Hardware refreshes

Even with a number of fixes available, at times the only way of resolving a boot storm issue is via a hardware upgrade, particularly if the current equipment is very old or if the business has experienced growth and it can no longer cope with the demands of the organisation.

If a hardware refresh is a concern to the business, for example due to cost considerations or a lack of understanding, then Cloud computing could be an alternative option.

You can read more on cloud computing in our forthcoming cloud blog, coming soon.

If you are experiencing boot and/or logon storm issues or problems with system speed in general, eSpida can assess your IT architecture and help you to improve performance, achieve a fit-for-purpose IT environment that sits in line with your business strategy and truly future-proof your investment.

Laptop security

With GDPR now in place, what should businesses consider in order to set good policies around data at the different stages in the data journey, such as when it is at rest, in transit, in the cloud? And what will GDPR mean for this?

This blog, from Nigel Crockford, Business Development Manager at IT consultancy and data security specialist eSpida discusses data policies.

Data policies

A good data policy must clearly outline how data will be managed from collection through to storage, with an unambiguous set of procedures detailing how, why and by who. This is necessary for businesses to protect themselves under the new GDPR law. This includes a clear policy on the use of email as a method of storing and moving data.

The proliferation of email has meant that it is far too easy to embed malware into an email that will then sit in an inbox for weeks or even months. Organisations should start to adopt policies that take advantage of instant messaging for general peer to peer communications, to minimise the risk associated with over-reliance on email and email security.

The cloud

When multiple people have access to data, which is often the case with information stored in the cloud, there is a greater concern of loss, amendment or handling without necessary permissions. Businesses must have a procedure in place that not only ensures only authorised people directly handle data, but that every person who may process data in some way does so safely.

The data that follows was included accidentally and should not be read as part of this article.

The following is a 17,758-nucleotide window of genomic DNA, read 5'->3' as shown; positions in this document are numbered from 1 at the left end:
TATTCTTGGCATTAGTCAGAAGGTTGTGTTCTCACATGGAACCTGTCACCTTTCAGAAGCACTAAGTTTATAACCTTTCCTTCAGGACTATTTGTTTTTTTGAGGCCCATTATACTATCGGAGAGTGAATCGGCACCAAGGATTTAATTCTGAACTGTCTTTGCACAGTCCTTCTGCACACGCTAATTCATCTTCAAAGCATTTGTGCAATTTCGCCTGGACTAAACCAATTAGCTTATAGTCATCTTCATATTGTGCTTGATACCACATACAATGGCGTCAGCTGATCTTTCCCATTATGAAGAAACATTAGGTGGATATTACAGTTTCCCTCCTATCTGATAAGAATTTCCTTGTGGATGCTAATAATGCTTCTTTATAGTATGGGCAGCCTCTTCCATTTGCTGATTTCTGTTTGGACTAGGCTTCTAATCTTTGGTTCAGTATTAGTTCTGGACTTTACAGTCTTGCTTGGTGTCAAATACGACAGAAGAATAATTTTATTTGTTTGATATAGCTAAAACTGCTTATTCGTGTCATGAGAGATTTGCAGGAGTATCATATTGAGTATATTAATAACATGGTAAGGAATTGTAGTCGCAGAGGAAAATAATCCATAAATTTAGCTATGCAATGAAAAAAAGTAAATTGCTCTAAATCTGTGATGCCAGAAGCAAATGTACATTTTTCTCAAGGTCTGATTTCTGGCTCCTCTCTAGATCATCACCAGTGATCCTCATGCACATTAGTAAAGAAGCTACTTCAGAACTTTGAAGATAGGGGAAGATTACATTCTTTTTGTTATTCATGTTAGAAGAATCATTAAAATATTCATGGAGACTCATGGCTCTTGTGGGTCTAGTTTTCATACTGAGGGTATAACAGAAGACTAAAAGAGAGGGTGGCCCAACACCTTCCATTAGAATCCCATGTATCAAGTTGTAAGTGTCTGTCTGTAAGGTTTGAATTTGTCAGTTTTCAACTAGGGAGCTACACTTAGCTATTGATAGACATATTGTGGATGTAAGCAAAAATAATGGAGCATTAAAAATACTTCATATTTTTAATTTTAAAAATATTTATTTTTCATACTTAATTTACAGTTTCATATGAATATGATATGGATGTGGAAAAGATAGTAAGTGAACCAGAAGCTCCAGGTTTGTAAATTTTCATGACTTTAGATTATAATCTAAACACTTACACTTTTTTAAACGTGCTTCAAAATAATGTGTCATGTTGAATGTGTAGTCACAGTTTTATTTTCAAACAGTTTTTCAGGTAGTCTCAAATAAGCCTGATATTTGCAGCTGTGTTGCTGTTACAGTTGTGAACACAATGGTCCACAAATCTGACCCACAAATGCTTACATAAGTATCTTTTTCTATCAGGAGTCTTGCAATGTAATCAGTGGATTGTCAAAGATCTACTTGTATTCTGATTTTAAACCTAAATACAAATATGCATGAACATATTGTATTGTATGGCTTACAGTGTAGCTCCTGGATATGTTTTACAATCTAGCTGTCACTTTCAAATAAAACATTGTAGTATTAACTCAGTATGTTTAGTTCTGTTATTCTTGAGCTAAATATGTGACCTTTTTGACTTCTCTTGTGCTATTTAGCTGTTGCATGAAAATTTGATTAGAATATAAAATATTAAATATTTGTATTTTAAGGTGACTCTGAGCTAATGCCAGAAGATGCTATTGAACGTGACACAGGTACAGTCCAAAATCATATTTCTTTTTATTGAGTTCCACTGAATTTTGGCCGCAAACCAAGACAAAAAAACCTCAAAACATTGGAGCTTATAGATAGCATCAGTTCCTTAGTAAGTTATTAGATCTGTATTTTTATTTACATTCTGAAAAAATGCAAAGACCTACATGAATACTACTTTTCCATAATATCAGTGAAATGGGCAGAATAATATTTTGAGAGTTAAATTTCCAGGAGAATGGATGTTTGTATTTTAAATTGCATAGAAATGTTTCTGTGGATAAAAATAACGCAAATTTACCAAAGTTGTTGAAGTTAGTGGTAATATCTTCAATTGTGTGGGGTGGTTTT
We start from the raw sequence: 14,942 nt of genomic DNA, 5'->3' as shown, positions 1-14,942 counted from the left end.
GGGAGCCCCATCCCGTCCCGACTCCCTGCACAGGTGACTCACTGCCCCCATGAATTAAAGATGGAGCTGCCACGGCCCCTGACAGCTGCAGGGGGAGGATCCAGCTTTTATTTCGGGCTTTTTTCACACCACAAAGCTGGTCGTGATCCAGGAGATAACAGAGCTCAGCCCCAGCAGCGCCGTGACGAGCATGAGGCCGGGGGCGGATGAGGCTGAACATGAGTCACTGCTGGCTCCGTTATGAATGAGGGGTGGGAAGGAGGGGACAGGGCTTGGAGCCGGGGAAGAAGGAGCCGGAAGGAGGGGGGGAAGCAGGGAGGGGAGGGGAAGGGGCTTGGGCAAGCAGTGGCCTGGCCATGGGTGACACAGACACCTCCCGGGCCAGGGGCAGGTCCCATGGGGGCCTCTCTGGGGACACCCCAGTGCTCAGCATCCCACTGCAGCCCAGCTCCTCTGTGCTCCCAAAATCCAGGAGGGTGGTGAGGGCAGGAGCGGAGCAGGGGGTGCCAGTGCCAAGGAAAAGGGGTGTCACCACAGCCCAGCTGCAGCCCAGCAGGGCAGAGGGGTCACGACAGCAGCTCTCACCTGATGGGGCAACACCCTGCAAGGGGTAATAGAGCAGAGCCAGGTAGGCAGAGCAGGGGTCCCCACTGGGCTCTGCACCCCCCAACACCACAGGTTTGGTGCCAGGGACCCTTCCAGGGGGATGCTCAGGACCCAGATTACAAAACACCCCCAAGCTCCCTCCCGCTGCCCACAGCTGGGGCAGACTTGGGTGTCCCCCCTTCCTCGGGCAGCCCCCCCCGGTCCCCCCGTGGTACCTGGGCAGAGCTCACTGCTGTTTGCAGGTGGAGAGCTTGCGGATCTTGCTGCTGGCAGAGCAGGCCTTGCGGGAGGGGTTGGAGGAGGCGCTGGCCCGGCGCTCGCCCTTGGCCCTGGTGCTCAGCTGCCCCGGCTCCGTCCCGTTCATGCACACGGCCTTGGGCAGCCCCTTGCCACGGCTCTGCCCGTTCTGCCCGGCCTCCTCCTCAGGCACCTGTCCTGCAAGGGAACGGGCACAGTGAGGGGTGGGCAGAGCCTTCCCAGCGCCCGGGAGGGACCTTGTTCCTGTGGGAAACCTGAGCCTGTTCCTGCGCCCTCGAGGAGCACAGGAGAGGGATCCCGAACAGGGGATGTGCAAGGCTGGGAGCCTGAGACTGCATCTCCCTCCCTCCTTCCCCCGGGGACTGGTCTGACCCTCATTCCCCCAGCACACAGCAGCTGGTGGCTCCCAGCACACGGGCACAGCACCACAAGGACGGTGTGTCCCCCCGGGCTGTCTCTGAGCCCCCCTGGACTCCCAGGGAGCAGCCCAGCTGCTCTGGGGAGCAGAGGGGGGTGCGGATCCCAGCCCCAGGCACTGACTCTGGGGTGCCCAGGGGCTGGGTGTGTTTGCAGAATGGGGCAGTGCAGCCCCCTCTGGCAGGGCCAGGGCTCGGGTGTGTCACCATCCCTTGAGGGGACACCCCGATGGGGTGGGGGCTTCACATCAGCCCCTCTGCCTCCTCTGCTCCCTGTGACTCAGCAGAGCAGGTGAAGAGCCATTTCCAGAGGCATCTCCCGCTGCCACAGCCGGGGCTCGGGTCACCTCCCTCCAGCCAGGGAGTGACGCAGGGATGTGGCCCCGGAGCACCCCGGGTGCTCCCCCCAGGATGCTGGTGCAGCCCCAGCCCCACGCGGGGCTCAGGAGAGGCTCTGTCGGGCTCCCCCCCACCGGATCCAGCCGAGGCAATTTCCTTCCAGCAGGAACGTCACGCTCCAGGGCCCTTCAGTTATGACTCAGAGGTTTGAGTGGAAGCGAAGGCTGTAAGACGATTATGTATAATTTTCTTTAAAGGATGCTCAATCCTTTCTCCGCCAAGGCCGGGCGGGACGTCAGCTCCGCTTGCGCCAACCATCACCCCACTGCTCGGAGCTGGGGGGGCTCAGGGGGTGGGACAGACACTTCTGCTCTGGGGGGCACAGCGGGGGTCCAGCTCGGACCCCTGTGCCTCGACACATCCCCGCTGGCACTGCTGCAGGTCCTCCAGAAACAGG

Data loss prevention (DLP) solutions help to form good policy to help identify, report and stop the movement of data in and out of your network.

IT security best practice

If a person’s device or computer has access to a system that holds data, any viruses that affect it or hackers that attack it can pose a potential risk to data security. It’s crucial that good IT security practice forms an integral part of business culture.

IT security best practice includes:

  • updating systems
  • upholding policies around patch management to ensure systems are kept up to date and protected against hacking
  • installing antivirus software
  • setting secure passwords
  • using more advanced security solutions such as two factor authentication

The introduction of GDPR has made such policies and best practice even more important.  If you feel your business is vulnerable, an IT consultancy offering IT security solutions and services such as eSpida can help.

Using SMS to prevent Cybercrime

2017 was the year ransomware hit the headlines hard and it seems the threat is also prevalent in 2018.

Security chiefs and CIOs need to be mindful of the risk surrounding their IT systems and data and take a proactive approach to IT security. While we consider today’s attacks, the cyber criminals are 10 steps ahead planning the attacks of the future.

So what are the security threats of 2019 that IT professionals should be paying particular attention to?

We’re only human